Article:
By Marianna Parraga and Tom Hals
HOUSTON/WILMINGTON (Reuters) -Venezuela-owned oil refiner Citgo Petroleum has been valued by its parent company at between $32 billion and $40 billion, according to a court official during a hearing in Delaware on Tuesday.
The value of the Houston-based refiner was disclosed during the hearing to update a U.S. judge on talks to enact a court-ordered auction of shares in Citgo’s parent to satisfy more than $23 billion in claims against Venezuela and its state oil company PDVSA.
The refiner’s value was based on Citgo’s earnings of $4 billion before interest, taxes, depreciation and amortization, Ray Schrock, an attorney for a court official, told the court. He said Citgo’s parent was seeking an indemnity bond of that value in a related dispute over the parent’s share certificate.
Schrock represents a special master appointed by U.S. District Court Judge Leonard Stark in Wilmington, Delaware, to assist with the sale of the shares of Citgo’s holding company.
A total of 21 creditors have notified the special master they have claims worth more than $23 billion against Venezuela and PDVSA, Schrock said.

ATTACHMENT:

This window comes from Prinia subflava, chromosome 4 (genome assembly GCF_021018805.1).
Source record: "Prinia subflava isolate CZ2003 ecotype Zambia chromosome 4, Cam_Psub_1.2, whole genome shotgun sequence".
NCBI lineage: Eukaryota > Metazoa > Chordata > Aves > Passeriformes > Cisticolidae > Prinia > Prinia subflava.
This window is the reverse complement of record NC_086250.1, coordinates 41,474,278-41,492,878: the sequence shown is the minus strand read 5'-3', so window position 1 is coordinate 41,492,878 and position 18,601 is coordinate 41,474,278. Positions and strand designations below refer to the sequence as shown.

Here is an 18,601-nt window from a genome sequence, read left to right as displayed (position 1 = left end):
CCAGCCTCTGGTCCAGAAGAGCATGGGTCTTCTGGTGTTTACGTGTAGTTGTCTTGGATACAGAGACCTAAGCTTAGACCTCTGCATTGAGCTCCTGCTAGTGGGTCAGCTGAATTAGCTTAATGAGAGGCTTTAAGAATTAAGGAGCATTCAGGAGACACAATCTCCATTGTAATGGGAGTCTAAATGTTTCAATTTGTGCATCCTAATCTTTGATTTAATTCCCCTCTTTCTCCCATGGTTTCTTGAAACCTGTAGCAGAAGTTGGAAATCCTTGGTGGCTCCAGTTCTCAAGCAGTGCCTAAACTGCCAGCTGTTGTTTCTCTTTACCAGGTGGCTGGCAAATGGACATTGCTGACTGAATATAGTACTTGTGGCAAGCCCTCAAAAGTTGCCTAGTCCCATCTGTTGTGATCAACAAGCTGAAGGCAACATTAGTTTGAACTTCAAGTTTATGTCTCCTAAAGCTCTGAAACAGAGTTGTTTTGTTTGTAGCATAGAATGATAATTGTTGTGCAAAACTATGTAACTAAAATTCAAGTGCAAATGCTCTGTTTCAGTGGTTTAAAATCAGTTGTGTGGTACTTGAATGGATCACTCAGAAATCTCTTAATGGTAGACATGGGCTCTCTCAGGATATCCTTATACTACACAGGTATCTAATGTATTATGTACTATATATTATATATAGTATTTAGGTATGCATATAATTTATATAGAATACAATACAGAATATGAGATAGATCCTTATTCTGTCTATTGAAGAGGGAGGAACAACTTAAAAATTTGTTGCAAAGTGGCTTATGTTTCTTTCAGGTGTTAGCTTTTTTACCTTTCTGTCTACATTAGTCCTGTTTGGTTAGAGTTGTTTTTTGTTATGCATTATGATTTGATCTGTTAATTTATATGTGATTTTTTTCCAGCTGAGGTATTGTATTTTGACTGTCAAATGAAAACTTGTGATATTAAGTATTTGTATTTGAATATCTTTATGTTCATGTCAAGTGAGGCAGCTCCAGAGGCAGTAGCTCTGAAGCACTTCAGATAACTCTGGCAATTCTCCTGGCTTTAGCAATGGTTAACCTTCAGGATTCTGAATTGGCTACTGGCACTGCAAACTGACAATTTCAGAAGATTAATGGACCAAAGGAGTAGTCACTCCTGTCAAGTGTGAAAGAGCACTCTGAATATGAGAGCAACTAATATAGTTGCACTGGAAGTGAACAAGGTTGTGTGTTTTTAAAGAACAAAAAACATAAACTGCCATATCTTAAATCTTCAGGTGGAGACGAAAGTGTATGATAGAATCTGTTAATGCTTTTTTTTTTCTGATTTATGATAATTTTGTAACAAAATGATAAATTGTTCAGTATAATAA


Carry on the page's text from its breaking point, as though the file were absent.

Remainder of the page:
The creditors hope to satisfy those debts by obtaining shares of the company that owns Citgo Petroleum.
Citgo did not immediately reply to a request for comment. Venezuelan President Nicolas Maduro has criticized the auction and said the company “has been kidnapped by the United States.”
Citgo is the seventh-largest U.S. oil refiner with plants in Illinois, Louisiana and Texas that can process up to 807,000 barrels per day of crude, and a retail network of more than 4,400 outlets.
The court is expected to approve a sales procedure and schedule, which could see an auction of shares begin as soon as Oct. 23. The process is expected to take at least nine months.
Stark said he will soon decide the estimated dates by which the creditors must complete procedures to obtain writs of attachment to participate in the auction. The special master proposed a date around Jan. 12, the attorney Schrock said, while lawyers representing Venezuela proposed a date of Dec. 22.
(Reporting by Gary McWilliams, Marianna Parraga and Tom HalsEditing by Marguerita Choy and Grant McCool)